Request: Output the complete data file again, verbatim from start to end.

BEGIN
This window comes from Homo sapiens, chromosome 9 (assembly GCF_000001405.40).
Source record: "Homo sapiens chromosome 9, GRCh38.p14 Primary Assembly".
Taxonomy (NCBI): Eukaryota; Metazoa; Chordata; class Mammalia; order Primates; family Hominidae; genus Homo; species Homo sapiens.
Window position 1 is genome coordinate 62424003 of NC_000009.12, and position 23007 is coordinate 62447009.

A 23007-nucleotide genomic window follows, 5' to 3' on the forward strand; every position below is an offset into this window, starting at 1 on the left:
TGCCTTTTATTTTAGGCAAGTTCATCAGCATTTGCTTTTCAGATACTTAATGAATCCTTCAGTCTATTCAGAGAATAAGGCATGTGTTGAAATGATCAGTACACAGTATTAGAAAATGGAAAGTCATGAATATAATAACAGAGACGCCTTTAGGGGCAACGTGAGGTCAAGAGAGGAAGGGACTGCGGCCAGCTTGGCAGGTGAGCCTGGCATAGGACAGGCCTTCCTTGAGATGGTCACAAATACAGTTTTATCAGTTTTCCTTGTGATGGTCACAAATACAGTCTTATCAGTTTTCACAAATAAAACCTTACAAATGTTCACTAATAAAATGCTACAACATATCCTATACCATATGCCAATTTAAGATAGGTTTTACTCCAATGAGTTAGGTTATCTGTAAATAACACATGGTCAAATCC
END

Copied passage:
This window comes from Homo sapiens, chromosome 9 (assembly GCF_000001405.40).
Source record: "Homo sapiens chromosome 9, GRCh38.p14 Primary Assembly".
Taxonomy (NCBI): Eukaryota; Metazoa; Chordata; class Mammalia; order Primates; family Hominidae; genus Homo; species Homo sapiens.
Window position 1 is genome coordinate 62424003 of NC_000009.12, and position 23007 is coordinate 62447009.

A 23007-nucleotide genomic window follows, 5' to 3' on the forward strand; every position below is an offset into this window, starting at 1 on the left:
TGCCTTTTATTTTAGGCAAGTTCATCAGCATTTGCTTTTCAGATACTTAATGAATCCTTCAGTCTATTCAGAGAATAAGGCATGTGTTGAAATGATCAGTACACAGTATTAGAAAATGGAAAGTCATGAATATAATAACAGAGACGCCTTTAGGGGCAACGTGAGGTCAAGAGAGGAAGGGACTGCGGCCAGCTTGGCAGGTGAGCCTGGCATAGGACAGGCCTTCCTTGAGATGGTCACAAATACAGTTTTATCAGTTTTCCTTGTGATGGTCACAAATACAGTCTTATCAGTTTTCACAAATAAAACCTTACAAATGTTCACTAATAAAATGCTACAACATATCCTATACCATATGCCAATTTAAGATAGGTTTTACTCCAATGAGTTAGGTTATCTGTAAATAACACATGGTCAAATCC